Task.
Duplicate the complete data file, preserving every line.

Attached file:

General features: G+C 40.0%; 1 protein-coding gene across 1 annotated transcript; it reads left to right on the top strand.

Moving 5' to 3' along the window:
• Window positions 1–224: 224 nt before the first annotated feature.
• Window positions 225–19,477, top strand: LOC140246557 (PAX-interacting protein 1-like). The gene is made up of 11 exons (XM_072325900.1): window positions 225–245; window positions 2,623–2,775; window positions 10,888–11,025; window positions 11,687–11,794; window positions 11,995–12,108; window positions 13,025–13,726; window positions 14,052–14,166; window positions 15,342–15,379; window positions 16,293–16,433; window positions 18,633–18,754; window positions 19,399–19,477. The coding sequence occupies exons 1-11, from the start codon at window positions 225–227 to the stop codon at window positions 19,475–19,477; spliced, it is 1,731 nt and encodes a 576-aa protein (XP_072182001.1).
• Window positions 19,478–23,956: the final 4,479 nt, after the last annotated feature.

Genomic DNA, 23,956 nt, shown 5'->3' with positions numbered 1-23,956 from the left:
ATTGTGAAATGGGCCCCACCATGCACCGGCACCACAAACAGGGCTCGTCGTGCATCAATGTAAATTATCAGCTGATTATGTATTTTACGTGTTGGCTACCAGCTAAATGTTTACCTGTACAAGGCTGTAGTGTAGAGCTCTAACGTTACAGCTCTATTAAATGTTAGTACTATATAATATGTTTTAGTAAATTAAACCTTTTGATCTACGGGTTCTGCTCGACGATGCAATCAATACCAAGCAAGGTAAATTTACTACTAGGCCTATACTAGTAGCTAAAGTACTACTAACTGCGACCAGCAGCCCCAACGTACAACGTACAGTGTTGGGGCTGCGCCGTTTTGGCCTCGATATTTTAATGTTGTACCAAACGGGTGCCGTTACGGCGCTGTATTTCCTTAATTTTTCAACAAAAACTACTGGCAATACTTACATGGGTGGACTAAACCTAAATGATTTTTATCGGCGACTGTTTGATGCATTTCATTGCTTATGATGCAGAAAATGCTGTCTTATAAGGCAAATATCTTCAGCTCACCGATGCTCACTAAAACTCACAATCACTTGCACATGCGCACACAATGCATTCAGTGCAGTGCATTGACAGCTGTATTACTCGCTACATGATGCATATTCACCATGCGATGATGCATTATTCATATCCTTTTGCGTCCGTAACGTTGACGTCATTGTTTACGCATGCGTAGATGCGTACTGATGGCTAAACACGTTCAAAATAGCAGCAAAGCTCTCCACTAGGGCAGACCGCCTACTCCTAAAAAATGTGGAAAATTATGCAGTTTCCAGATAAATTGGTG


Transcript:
General features: G+C 40.0%; 1 protein-coding gene across 1 annotated transcript; it reads left to right on the top strand.

Moving 5' to 3' along the window:
• Window positions 1–224: 224 nt before the first annotated feature.
• Window positions 225–19,477, top strand: LOC140246557 (PAX-interacting protein 1-like). The gene is made up of 11 exons (XM_072325900.1): window positions 225–245; window positions 2,623–2,775; window positions 10,888–11,025; window positions 11,687–11,794; window positions 11,995–12,108; window positions 13,025–13,726; window positions 14,052–14,166; window positions 15,342–15,379; window positions 16,293–16,433; window positions 18,633–18,754; window positions 19,399–19,477. The coding sequence occupies exons 1-11, from the start codon at window positions 225–227 to the stop codon at window positions 19,475–19,477; spliced, it is 1,731 nt and encodes a 576-aa protein (XP_072182001.1).
• Window positions 19,478–23,956: the final 4,479 nt, after the last annotated feature.

Genomic DNA, 23,956 nt, shown 5'->3' with positions numbered 1-23,956 from the left:
ATTGTGAAATGGGCCCCACCATGCACCGGCACCACAAACAGGGCTCGTCGTGCATCAATGTAAATTATCAGCTGATTATGTATTTTACGTGTTGGCTACCAGCTAAATGTTTACCTGTACAAGGCTGTAGTGTAGAGCTCTAACGTTACAGCTCTATTAAATGTTAGTACTATATAATATGTTTTAGTAAATTAAACCTTTTGATCTACGGGTTCTGCTCGACGATGCAATCAATACCAAGCAAGGTAAATTTACTACTAGGCCTATACTAGTAGCTAAAGTACTACTAACTGCGACCAGCAGCCCCAACGTACAACGTACAGTGTTGGGGCTGCGCCGTTTTGGCCTCGATATTTTAATGTTGTACCAAACGGGTGCCGTTACGGCGCTGTATTTCCTTAATTTTTCAACAAAAACTACTGGCAATACTTACATGGGTGGACTAAACCTAAATGATTTTTATCGGCGACTGTTTGATGCATTTCATTGCTTATGATGCAGAAAATGCTGTCTTATAAGGCAAATATCTTCAGCTCACCGATGCTCACTAAAACTCACAATCACTTGCACATGCGCACACAATGCATTCAGTGCAGTGCATTGACAGCTGTATTACTCGCTACATGATGCATATTCACCATGCGATGATGCATTATTCATATCCTTTTGCGTCCGTAACGTTGACGTCATTGTTTACGCATGCGTAGATGCGTACTGATGGCTAAACACGTTCAAAATAGCAGCAAAGCTCTCCACTAGGGCAGACCGCCTACTCCTAAAAAATGTGGAAAATTATGCAGTTTCCAGATAAATTGGTG